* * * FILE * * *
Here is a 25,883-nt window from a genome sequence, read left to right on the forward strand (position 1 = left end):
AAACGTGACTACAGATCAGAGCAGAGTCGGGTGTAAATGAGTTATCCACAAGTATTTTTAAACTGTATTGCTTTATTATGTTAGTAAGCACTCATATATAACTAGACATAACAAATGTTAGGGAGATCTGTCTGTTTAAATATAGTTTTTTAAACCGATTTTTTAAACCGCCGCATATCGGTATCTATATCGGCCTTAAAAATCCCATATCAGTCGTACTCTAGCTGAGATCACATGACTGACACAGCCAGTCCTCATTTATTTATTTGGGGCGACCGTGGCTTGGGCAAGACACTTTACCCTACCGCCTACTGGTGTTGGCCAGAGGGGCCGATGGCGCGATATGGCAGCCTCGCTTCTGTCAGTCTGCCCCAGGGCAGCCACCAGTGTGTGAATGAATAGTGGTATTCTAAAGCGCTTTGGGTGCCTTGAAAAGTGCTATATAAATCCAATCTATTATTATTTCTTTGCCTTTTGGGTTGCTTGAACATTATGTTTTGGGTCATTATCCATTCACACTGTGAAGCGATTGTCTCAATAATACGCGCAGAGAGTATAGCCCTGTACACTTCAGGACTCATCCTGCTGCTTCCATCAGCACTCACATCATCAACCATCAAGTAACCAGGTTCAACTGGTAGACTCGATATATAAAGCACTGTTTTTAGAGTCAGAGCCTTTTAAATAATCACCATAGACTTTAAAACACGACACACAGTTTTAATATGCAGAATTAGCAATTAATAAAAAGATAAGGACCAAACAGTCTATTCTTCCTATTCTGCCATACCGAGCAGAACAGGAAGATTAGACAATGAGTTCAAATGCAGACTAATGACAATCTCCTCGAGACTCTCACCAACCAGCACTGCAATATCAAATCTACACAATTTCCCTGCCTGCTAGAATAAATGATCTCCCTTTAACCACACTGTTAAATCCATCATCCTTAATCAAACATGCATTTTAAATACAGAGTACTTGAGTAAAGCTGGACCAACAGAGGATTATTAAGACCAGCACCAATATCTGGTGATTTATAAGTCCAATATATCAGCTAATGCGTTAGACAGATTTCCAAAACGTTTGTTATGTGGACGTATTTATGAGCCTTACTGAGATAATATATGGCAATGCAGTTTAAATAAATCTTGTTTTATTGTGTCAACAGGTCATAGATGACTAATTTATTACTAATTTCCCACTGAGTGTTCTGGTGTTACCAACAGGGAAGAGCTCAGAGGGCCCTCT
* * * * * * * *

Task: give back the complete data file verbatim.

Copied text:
Here is a 25,883-nt window from a genome sequence, read left to right on the forward strand (position 1 = left end):
AAACGTGACTACAGATCAGAGCAGAGTCGGGTGTAAATGAGTTATCCACAAGTATTTTTAAACTGTATTGCTTTATTATGTTAGTAAGCACTCATATATAACTAGACATAACAAATGTTAGGGAGATCTGTCTGTTTAAATATAGTTTTTTAAACCGATTTTTTAAACCGCCGCATATCGGTATCTATATCGGCCTTAAAAATCCCATATCAGTCGTACTCTAGCTGAGATCACATGACTGACACAGCCAGTCCTCATTTATTTATTTGGGGCGACCGTGGCTTGGGCAAGACACTTTACCCTACCGCCTACTGGTGTTGGCCAGAGGGGCCGATGGCGCGATATGGCAGCCTCGCTTCTGTCAGTCTGCCCCAGGGCAGCCACCAGTGTGTGAATGAATAGTGGTATTCTAAAGCGCTTTGGGTGCCTTGAAAAGTGCTATATAAATCCAATCTATTATTATTTCTTTGCCTTTTGGGTTGCTTGAACATTATGTTTTGGGTCATTATCCATTCACACTGTGAAGCGATTGTCTCAATAATACGCGCAGAGAGTATAGCCCTGTACACTTCAGGACTCATCCTGCTGCTTCCATCAGCACTCACATCATCAACCATCAAGTAACCAGGTTCAACTGGTAGACTCGATATATAAAGCACTGTTTTTAGAGTCAGAGCCTTTTAAATAATCACCATAGACTTTAAAACACGACACACAGTTTTAATATGCAGAATTAGCAATTAATAAAAAGATAAGGACCAAACAGTCTATTCTTCCTATTCTGCCATACCGAGCAGAACAGGAAGATTAGACAATGAGTTCAAATGCAGACTAATGACAATCTCCTCGAGACTCTCACCAACCAGCACTGCAATATCAAATCTACACAATTTCCCTGCCTGCTAGAATAAATGATCTCCCTTTAACCACACTGTTAAATCCATCATCCTTAATCAAACATGCATTTTAAATACAGAGTACTTGAGTAAAGCTGGACCAACAGAGGATTATTAAGACCAGCACCAATATCTGGTGATTTATAAGTCCAATATATCAGCTAATGCGTTAGACAGATTTCCAAAACGTTTGTTATGTGGACGTATTTATGAGCCTTACTGAGATAATATATGGCAATGCAGTTTAAATAAATCTTGTTTTATTGTGTCAACAGGTCATAGATGACTAATTTATTACTAATTTCCCACTGAGTGTTCTGGTGTTACCAACAGGGAAGAGCTCAGAGGGCCCTCT